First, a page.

70% drop in number of children arrested since 2010

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70% drop in number of children arrested since 2010

Old Bailey: the central criminal court of England and Wales

The number of children arrested in England and Wales has reduced by more than 70% in the last eight years, according to research published by the Howard League for Penal Reform.

In 2010 almost 250,000 children aged 17 years and under were arrested across England and Wales; each year the number has declined year on year to just over 70,000 arrests in 2018. The report also revealed that during the same period, the number of children in prison was also reduced by 63%. Arrests of primary school-age children (10 and 11 years old) in 2018 also showed a significant reduction of 38% compared to 2017 – a total of 383 arrests.

‘Tens of thousands of children can look forward to a brighter future without their lives being blighted by police contact and a criminal record,’ said Frances Crook, chief executive of the Howard League. ‘Police forces up and down the country have diverted resources to tackling serious crime instead of arresting naughty children. This will make communities safer, and the Howard League is proud to have played its part. Building on this success and reducing the number of arrests still further would allow even more children to thrive.’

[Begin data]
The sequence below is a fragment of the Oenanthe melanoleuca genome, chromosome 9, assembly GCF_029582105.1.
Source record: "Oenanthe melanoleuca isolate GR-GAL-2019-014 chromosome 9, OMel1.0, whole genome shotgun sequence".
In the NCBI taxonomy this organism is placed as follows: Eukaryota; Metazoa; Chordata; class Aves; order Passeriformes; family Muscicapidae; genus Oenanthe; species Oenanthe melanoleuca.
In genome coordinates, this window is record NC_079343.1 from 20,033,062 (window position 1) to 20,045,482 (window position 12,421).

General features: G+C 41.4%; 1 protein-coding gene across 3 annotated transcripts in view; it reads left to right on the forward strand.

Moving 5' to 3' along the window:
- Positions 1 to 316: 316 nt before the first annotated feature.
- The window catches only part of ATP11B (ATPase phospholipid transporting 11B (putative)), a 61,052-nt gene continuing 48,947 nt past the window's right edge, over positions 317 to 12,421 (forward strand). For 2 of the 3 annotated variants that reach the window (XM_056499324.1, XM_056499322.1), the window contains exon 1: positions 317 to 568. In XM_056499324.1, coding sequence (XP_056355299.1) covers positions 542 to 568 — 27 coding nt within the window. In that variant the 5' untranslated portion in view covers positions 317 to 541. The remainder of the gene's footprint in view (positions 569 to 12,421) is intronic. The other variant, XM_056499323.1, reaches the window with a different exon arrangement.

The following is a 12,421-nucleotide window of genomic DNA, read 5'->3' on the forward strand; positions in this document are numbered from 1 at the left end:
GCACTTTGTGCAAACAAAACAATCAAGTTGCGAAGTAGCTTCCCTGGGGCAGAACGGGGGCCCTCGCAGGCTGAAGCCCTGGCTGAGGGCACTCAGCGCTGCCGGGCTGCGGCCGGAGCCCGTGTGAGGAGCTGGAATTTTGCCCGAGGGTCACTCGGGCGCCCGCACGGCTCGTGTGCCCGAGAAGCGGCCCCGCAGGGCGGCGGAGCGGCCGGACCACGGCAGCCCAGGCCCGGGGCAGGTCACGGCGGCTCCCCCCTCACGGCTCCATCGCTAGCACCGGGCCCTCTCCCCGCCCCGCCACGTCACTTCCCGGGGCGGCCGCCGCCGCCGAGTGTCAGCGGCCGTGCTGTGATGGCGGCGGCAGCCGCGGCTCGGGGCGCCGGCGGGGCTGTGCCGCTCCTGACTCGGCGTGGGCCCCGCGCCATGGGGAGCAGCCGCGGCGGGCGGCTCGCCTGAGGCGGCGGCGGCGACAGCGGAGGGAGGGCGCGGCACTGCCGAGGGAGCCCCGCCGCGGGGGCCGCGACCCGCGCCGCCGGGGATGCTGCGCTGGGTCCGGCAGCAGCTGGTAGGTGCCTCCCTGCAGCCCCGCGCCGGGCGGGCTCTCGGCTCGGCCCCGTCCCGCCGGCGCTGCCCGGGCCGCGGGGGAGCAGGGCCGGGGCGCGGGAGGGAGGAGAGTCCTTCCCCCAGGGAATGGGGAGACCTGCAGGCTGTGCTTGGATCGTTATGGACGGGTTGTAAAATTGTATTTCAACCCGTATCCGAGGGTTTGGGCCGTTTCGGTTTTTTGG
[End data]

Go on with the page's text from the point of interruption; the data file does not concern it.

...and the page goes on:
The Howard League launched a campaign in 2010 with the aim of tackling the high rates of child arrests teaming up with police forces across England and Wales in investigating measures to allow children to avoid entering the criminal justice system in the first place. According to the charity, ‘each contact a child has with the criminal justice system drags them deeper into it’.

The Metropolitan Police force alone reduced the number of arrests of children made by 22% between 2017 and 2018, from 17,672 to 13,791 arrests in the year. This was an overall reduction of 70% on 2010.

The report shows that other forces across the country also recorded notable reductions between 2017 and 2018: Gwent (38%), Bedfordshire (28%), Cumbria (27%), North Wales (24%), Kent (23 per cent), Cleveland (19%), West Mercia (19%) and Durham (18%).

Child arrest figures for England and Wales

  • 2010: 245,763
  • 2011: 202,961
  • 2012: 150,062
  • 2013: 131,718
  • 2014: 115,444
  • 2015: 101,678
  • 2016: 87,525
  • 2017: 79,012
  • 2018: 70,078